Hey all! I'm here to submit one last article for the Holiday Contest here at ARG. Instead of talking about a card or deck to consider, I want to take a look at an unfortunate reality of most card games - cheating. In my eleven or so years of playing this game, I have come across many dirty players, and have also had friends explain to me ways that they have been cheated. Cheating can occur before your match starts, while your match is going on, in between games, and sometimes even after your match has concluded. So, let's get to it!
The kinds of cheats that happen before your game starts are all related to shuffling:
1. The Wandering Eye/Fan Shuffle: This cheat irks me the most. It is a huge, glaringly obvious way that a lot of players try to get the upper hand. For those of you that don't know exactly what I'm referring to, let me explain. When your opponent is shuffling your deck, he or she will sometimes fan the cards as they "Faro" shuffle (taking two piles and weaving them together). When the cards are puffed out in this way, the opponent can take a quick glance at some of the cards you are running. This will give your opponent the obvious edge of knowing what you're playing if they see a key card (Master Hyperion, Grapha, Lonefiire Blossom, Inzektor Hornet). The way to avoid being cheated in this way is to not be shy! Call your opponent out when you see this, and ask that they shuffle with the deck face down. Frazier Smith touched on this in his Pre-YCS rituals article. The Wandering Eye/Fan Shuffle can also lead to the next kind of fraudulent move.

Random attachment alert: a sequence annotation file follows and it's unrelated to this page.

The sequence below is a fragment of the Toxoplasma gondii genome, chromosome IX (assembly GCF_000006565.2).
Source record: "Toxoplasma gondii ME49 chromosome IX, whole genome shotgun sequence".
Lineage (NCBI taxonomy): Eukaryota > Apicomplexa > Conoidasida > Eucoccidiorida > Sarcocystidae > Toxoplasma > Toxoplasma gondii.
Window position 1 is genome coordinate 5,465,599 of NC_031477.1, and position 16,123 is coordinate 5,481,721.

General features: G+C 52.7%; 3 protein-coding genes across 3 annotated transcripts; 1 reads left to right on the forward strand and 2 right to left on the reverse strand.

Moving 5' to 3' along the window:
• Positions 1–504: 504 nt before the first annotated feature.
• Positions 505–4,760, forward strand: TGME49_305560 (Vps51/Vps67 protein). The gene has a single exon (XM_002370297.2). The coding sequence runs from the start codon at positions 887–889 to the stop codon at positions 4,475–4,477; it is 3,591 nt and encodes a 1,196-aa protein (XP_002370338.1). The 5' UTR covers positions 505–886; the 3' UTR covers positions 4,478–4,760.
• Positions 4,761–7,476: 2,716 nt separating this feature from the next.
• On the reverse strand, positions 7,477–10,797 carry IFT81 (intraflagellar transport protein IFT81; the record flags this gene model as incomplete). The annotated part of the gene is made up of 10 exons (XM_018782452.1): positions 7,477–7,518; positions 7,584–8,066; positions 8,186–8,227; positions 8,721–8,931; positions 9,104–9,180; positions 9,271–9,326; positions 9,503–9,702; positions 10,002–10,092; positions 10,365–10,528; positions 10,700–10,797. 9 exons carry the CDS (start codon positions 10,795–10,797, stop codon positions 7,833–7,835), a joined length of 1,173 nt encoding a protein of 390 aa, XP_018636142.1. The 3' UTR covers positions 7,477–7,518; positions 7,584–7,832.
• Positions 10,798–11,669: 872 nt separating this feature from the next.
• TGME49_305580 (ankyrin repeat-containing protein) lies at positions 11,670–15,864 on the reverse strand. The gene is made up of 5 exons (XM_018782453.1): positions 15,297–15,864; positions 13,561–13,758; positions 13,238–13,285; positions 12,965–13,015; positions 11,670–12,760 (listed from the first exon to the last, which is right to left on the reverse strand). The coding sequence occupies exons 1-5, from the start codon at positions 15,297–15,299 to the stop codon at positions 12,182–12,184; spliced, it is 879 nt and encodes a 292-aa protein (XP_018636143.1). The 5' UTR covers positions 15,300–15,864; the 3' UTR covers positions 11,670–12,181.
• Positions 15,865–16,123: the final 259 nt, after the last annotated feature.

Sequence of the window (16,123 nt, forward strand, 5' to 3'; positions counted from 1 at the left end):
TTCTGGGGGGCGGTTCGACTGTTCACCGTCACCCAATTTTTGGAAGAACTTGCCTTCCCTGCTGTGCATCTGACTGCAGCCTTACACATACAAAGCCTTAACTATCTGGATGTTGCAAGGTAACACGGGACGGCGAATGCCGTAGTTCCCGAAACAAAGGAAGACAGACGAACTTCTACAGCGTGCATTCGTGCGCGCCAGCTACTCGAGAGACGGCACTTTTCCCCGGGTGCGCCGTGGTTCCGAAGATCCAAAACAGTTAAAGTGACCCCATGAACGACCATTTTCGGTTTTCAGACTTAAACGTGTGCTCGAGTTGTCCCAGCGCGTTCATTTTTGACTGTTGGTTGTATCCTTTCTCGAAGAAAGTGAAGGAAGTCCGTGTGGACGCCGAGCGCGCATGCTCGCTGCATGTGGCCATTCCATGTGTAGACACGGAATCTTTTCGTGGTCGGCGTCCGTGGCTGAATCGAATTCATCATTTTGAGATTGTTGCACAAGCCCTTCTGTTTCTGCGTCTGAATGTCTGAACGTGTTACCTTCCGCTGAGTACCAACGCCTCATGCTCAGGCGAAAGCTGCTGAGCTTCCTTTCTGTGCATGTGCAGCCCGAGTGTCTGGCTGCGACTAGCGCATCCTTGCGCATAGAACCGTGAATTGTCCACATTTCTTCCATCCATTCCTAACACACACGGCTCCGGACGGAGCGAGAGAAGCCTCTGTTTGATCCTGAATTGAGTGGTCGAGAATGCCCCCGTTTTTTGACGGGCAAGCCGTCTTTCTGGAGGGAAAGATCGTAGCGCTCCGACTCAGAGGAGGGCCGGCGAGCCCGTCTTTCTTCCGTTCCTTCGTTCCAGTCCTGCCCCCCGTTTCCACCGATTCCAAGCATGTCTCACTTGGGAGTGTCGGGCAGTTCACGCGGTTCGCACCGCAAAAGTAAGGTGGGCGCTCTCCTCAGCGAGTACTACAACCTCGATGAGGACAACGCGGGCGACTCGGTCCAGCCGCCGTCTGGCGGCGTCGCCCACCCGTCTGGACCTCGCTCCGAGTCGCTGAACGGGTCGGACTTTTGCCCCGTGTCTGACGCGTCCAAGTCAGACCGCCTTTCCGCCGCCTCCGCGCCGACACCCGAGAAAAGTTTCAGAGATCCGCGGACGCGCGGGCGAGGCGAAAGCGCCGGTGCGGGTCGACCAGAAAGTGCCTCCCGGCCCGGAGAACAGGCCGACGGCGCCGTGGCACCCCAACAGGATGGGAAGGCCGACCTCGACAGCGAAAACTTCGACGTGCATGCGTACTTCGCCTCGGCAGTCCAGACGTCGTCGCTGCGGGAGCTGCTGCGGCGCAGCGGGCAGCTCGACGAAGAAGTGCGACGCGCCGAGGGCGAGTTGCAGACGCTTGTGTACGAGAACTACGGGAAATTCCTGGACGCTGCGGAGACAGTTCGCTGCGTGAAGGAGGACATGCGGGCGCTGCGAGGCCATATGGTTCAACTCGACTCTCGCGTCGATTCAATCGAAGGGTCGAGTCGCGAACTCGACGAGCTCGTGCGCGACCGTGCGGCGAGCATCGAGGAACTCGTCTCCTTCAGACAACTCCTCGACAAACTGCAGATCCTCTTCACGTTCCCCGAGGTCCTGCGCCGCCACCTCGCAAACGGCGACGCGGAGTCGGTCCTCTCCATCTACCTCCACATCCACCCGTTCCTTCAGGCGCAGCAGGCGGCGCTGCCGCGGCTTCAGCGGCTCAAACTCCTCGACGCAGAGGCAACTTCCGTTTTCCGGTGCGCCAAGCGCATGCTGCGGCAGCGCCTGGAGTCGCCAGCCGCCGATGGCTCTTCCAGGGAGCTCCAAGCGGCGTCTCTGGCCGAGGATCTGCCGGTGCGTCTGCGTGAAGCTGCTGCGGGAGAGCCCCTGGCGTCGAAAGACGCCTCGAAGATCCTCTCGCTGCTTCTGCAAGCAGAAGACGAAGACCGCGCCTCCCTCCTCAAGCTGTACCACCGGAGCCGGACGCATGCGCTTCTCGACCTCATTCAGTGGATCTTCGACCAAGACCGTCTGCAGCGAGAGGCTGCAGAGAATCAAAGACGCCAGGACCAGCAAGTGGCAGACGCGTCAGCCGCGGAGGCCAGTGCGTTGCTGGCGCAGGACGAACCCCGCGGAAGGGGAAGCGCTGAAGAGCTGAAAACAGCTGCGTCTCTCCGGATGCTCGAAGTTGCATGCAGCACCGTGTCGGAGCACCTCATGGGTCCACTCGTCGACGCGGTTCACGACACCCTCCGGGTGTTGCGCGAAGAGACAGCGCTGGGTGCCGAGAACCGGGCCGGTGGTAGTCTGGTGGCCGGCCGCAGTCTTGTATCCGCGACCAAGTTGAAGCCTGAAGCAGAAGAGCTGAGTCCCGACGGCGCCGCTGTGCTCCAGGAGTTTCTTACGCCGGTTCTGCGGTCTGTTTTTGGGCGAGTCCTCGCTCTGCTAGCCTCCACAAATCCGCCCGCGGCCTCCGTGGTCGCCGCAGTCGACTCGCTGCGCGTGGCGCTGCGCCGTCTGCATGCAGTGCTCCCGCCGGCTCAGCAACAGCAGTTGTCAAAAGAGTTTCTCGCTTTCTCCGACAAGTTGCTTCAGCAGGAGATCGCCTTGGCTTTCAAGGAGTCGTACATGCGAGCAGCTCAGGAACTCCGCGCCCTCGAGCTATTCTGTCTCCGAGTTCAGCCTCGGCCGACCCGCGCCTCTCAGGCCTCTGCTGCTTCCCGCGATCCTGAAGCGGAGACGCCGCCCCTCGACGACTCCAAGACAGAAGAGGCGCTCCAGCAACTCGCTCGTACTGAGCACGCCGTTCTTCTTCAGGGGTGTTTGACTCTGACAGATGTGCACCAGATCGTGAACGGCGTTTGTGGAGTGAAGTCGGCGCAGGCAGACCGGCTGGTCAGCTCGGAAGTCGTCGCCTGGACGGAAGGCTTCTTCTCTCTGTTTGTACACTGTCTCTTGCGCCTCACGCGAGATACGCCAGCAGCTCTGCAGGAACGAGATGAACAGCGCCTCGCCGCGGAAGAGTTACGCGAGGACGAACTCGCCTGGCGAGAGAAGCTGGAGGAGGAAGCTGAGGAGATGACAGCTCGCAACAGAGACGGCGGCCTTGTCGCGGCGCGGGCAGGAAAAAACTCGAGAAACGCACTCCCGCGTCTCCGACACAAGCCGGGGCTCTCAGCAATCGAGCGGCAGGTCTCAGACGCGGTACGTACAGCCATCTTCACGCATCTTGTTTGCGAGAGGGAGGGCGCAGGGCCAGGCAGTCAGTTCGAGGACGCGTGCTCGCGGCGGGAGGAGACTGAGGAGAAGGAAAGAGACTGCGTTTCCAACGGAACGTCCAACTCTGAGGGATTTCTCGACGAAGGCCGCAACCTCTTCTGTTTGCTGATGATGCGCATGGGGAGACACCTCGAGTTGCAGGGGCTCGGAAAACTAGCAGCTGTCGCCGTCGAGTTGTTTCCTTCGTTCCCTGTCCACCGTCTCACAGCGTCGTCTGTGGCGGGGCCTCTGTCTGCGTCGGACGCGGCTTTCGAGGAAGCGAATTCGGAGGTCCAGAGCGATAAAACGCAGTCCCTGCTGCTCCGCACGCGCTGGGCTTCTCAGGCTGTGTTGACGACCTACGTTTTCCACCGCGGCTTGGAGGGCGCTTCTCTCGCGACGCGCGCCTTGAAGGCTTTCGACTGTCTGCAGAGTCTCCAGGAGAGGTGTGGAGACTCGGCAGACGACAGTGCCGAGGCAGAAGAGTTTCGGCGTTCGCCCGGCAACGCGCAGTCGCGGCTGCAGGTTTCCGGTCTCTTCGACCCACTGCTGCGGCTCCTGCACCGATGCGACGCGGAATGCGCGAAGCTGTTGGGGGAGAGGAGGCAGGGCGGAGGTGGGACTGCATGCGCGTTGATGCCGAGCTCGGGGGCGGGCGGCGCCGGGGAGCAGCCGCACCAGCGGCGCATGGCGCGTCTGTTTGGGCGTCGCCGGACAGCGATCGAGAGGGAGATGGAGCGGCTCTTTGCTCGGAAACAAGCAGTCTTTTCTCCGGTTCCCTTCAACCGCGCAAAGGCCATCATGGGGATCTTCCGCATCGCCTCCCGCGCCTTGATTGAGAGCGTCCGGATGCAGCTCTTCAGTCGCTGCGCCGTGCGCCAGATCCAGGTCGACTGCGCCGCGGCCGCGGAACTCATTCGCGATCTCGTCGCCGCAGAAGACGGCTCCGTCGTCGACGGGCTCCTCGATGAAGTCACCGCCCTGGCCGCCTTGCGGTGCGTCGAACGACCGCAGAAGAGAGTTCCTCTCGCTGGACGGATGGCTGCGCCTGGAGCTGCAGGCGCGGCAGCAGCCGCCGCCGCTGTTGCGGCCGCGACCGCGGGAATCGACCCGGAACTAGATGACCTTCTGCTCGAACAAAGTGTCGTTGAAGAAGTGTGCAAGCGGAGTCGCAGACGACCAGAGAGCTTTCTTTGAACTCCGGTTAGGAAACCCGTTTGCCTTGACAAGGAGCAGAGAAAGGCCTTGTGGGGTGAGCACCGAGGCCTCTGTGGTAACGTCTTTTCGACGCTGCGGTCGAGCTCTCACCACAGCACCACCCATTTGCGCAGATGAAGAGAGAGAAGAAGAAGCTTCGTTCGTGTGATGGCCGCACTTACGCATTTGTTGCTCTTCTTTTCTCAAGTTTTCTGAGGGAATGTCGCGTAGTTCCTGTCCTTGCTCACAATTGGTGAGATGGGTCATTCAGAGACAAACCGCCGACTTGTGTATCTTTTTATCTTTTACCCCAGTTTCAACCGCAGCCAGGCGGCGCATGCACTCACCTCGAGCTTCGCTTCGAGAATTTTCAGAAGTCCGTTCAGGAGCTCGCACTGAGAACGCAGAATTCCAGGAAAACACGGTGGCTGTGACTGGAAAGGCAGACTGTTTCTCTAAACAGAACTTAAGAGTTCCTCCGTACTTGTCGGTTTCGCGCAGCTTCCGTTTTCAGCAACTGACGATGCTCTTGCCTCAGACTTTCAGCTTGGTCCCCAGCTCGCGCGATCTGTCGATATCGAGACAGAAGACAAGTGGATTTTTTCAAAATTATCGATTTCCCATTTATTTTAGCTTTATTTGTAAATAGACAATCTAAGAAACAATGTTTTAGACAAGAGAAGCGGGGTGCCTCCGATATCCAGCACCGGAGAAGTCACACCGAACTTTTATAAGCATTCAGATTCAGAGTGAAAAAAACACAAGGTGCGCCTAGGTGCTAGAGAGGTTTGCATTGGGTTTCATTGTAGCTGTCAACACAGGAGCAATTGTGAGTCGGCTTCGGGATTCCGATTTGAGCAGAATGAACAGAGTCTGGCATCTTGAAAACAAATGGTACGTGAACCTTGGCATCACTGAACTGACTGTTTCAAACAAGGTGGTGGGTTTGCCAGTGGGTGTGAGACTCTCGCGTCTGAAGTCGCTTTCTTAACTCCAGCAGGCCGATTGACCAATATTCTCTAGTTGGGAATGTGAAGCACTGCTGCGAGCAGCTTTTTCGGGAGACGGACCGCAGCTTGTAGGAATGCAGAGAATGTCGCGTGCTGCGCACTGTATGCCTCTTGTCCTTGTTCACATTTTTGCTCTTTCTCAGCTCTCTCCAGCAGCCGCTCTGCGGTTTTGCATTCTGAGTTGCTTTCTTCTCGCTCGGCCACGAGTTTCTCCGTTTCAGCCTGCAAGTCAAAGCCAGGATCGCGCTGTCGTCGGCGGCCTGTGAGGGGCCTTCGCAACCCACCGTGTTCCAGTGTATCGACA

2. Stacking: I think most of you have probably heard of stacking. It occurs when a player intentionally places cards in a certain spot of the deck while pretending to be shuffling in a random manner. Stacking usually occurs in an external way, meaning your opponent will try to stack your deck instead of his or her own. This is because you will have the last opportunity to get your opponent's deck before play begins or continues. Be weary of the Wandering Eye as your opponent shuffles your deck. The two things you should do to avoid being the victim of stacking are always self-cut after your opponent shuffles (your opponent will then have the opportunity to cut your deck one more time - only picking up one pile and places the bottom pile on top); and keep an eye on your opponent's eye. Don't let him or her look down at your cards as they shuffle. Either request they maintain eye contact (a bit awkward) or look the opposite way/towards the ceiling as they shuffle. As a precaution, you should also ALWAYS opt to shuffle/cut your opponent's deck just in case they are trying to stack their own deck.